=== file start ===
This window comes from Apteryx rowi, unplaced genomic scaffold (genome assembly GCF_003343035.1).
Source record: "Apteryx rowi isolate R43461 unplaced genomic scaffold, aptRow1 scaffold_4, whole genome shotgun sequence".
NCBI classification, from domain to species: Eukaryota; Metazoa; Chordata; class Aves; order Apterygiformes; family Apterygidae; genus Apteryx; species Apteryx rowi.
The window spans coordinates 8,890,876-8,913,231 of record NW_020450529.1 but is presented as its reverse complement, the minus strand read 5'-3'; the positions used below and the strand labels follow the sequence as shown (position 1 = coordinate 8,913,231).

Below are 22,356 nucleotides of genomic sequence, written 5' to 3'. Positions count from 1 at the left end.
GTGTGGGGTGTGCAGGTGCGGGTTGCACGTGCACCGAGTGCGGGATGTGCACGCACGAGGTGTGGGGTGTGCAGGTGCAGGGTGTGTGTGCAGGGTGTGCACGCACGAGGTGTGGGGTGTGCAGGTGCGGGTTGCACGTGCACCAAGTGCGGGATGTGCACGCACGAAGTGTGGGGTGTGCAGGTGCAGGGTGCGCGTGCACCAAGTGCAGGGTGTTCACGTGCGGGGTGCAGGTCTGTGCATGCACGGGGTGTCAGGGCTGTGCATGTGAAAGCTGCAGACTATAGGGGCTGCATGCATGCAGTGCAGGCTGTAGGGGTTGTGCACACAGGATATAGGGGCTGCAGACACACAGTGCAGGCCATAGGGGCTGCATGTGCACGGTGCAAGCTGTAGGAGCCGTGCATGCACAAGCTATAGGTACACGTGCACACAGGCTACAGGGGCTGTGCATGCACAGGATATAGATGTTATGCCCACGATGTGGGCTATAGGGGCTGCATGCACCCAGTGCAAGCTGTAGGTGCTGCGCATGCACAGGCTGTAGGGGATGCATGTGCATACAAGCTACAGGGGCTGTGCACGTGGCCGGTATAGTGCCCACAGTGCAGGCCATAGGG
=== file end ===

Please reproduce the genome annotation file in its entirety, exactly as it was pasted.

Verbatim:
This window comes from Apteryx rowi, unplaced genomic scaffold (genome assembly GCF_003343035.1).
Source record: "Apteryx rowi isolate R43461 unplaced genomic scaffold, aptRow1 scaffold_4, whole genome shotgun sequence".
NCBI classification, from domain to species: Eukaryota; Metazoa; Chordata; class Aves; order Apterygiformes; family Apterygidae; genus Apteryx; species Apteryx rowi.
The window spans coordinates 8,890,876-8,913,231 of record NW_020450529.1 but is presented as its reverse complement, the minus strand read 5'-3'; the positions used below and the strand labels follow the sequence as shown (position 1 = coordinate 8,913,231).

Below are 22,356 nucleotides of genomic sequence, written 5' to 3'. Positions count from 1 at the left end.
GTGTGGGGTGTGCAGGTGCGGGTTGCACGTGCACCGAGTGCGGGATGTGCACGCACGAGGTGTGGGGTGTGCAGGTGCAGGGTGTGTGTGCAGGGTGTGCACGCACGAGGTGTGGGGTGTGCAGGTGCGGGTTGCACGTGCACCAAGTGCGGGATGTGCACGCACGAAGTGTGGGGTGTGCAGGTGCAGGGTGCGCGTGCACCAAGTGCAGGGTGTTCACGTGCGGGGTGCAGGTCTGTGCATGCACGGGGTGTCAGGGCTGTGCATGTGAAAGCTGCAGACTATAGGGGCTGCATGCATGCAGTGCAGGCTGTAGGGGTTGTGCACACAGGATATAGGGGCTGCAGACACACAGTGCAGGCCATAGGGGCTGCATGTGCACGGTGCAAGCTGTAGGAGCCGTGCATGCACAAGCTATAGGTACACGTGCACACAGGCTACAGGGGCTGTGCATGCACAGGATATAGATGTTATGCCCACGATGTGGGCTATAGGGGCTGCATGCACCCAGTGCAAGCTGTAGGTGCTGCGCATGCACAGGCTGTAGGGGATGCATGTGCATACAAGCTACAGGGGCTGTGCACGTGGCCGGTATAGTGCCCACAGTGCAGGCCATAGGG